I slid his door shut and went back out into the wind, to secure the gates from slamming and to set up breakfast hay in the run-in. Returning to the barn, I found all four had calmed down enough to dive into their hay, and to accept as their due the horse cookies I offered. I dragged the barn door shut, staggered against the gale to my car, and came home.
I should note here my undying gratitude to the persons who put basic ground manners on these horses. True, they were horrible to handle tonight; were on the edge of losing control; but they never went over that edge, despite their freaked-out craziness they listened just enough for me to get us all safely through the ordeal. Badly trained horses would have lost it completely and gotten us into a wreck. Whoever halter-trained the boys deserves credit for that.
Yes, I did have a cellphone in my pocket, and there was a person in the house had I needed to scream for help (he knows bupkis about horse-handling, but I’m sure could cope with ambulance-calling if need be). But it was something I never want to go through again.
Unless, of course, I have to. You do what you have to do.
Update the following morning:
With time to digest the events of last night, to reflect on what happened and what could have happened, I’ve drawn some conclusions, learned some useful lessons, the most important of which is:
Don’t ever do that again. It was dangerous, foolhardy, and needn’t have been done in the first place, had I exercised reasonable forethought.
I was handling the farm owners’ two horses because they’re away on vacation, and another boarder, Donna, is sharing the horse care. She’d been there at 5:00 to do early supper and, had I thought to ask it of her, would happily have brought all four horses in then, in the light, when they were not as worked up as I found them.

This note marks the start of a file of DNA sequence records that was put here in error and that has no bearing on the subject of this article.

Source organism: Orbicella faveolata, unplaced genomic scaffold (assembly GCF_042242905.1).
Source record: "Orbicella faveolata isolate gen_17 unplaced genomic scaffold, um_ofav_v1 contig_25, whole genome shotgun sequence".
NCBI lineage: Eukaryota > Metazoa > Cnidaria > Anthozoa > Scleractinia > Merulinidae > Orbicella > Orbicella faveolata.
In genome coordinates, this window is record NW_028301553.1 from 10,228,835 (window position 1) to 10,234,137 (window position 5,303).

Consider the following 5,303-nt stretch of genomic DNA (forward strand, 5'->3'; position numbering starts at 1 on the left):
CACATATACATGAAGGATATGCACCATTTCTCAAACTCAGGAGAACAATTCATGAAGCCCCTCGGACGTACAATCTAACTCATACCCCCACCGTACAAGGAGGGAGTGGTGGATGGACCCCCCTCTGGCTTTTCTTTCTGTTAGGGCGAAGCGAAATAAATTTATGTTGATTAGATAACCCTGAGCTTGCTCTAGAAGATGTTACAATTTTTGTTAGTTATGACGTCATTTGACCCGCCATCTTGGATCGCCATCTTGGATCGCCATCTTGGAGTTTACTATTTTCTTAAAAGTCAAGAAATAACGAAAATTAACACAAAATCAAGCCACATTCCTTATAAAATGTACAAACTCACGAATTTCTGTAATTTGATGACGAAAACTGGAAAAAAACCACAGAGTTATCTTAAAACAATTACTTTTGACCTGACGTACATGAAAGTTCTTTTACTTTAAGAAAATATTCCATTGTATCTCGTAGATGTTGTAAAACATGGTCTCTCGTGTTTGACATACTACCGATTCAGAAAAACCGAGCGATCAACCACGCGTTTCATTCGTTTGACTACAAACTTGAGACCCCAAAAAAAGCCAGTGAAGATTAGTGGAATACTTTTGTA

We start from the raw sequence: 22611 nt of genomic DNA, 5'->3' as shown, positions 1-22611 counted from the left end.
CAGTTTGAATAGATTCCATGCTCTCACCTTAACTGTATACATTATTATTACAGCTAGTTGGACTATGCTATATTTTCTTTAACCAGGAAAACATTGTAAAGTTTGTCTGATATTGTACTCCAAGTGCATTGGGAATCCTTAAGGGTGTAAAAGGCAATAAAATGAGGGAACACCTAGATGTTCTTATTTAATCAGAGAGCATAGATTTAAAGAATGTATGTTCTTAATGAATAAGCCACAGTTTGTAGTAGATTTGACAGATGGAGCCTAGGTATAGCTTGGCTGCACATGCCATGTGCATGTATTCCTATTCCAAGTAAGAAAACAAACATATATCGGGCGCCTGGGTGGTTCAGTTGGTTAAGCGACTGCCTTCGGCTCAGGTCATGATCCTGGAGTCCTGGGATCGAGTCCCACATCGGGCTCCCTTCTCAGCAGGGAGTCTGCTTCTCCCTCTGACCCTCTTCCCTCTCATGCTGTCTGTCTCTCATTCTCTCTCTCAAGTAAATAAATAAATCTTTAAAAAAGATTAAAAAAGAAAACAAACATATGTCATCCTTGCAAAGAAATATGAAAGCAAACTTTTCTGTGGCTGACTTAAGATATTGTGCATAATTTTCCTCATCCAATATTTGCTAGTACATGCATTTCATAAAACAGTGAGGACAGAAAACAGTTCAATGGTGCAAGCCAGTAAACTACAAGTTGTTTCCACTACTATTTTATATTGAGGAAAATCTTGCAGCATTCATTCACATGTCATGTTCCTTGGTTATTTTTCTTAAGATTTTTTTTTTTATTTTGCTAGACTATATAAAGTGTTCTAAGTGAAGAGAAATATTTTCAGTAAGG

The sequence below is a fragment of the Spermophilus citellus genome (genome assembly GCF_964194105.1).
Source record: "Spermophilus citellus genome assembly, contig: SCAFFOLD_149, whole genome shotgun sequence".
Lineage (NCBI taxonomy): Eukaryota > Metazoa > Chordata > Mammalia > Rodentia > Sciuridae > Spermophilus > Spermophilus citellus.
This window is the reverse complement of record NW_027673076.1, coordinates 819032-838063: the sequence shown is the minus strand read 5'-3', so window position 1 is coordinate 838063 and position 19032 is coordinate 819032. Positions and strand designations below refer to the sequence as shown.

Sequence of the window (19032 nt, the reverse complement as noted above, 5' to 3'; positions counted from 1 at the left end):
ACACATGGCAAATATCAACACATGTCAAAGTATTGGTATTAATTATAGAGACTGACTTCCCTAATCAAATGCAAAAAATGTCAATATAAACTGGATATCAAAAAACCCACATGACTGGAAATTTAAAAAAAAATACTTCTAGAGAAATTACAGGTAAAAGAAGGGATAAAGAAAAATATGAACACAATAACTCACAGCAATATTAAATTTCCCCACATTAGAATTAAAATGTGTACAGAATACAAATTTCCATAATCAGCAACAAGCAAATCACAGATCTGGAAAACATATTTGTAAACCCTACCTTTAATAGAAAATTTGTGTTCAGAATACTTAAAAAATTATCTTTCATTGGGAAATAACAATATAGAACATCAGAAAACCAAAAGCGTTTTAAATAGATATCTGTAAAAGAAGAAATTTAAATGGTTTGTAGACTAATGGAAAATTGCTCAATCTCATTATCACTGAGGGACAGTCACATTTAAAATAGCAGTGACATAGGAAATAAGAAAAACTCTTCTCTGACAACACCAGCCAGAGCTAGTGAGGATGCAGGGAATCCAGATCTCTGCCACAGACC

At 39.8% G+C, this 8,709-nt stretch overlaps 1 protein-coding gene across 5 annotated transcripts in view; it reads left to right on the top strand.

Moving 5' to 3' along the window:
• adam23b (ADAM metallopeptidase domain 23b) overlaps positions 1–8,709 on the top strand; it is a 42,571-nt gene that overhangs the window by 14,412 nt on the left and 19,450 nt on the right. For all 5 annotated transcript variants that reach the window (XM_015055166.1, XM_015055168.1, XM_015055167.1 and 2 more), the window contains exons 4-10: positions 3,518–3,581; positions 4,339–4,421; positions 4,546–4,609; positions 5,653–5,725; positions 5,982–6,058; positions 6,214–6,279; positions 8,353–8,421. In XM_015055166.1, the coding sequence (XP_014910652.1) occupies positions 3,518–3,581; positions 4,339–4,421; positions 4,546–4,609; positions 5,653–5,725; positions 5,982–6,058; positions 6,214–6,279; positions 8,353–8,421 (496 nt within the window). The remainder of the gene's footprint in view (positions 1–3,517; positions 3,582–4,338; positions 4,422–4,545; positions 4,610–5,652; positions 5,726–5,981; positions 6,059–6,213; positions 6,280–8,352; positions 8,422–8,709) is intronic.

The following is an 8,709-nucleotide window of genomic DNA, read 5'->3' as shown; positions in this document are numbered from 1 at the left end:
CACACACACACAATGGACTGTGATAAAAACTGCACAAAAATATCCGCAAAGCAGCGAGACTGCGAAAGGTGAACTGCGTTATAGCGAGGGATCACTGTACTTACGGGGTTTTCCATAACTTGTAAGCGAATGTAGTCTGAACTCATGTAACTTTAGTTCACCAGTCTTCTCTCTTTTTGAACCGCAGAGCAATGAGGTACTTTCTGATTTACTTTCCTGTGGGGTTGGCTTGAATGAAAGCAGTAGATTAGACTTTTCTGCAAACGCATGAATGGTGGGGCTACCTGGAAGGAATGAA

But I didn’t think to ask. It wasn’t my only failure to think, either.
I didn’t think to double-check the forecast, to understand just how violent the winds had been and were then.
I didn’t think, when I headed to the barn, that the horses would be as frantic as they were; after all, I’ve brought them in before on windy nights and, while they’d bounced and snorted, they’d stayed sane. But I’d never done so when the gusts were as brutal, the wind-roar, the thrashing in the bushes and trees were so intense.
I didn’t think through just how hard and dangerous it would be trying to bring them in alone, with no horse-capable help at hand, in conditions where every step in the gale-battered semi-dark would spook them even more.
I didn’t think to give up my plans entirely, stuff mass quantities of hay deep in their run-in stalls, and leave them out for the night. It wouldn’t be comfortable for them, true, but they’d lasted out a day of gusty cold and could have made it through the remaining hours of darkness without much difficulty. No great harm would come to them, and we’d all have been a helluva lot safer. Not only did I risk getting seriously hurt by them, but if they’d broken free and bolted, they could have run into the road just dozens of yards from the barn; a road lightly travelled on a Saturday night, true, but the traffic that does fly by flies by at 50 mph or more.
I didn’t think. And that lack of thought put all of us at risk. It’s a failure I won’t repeat.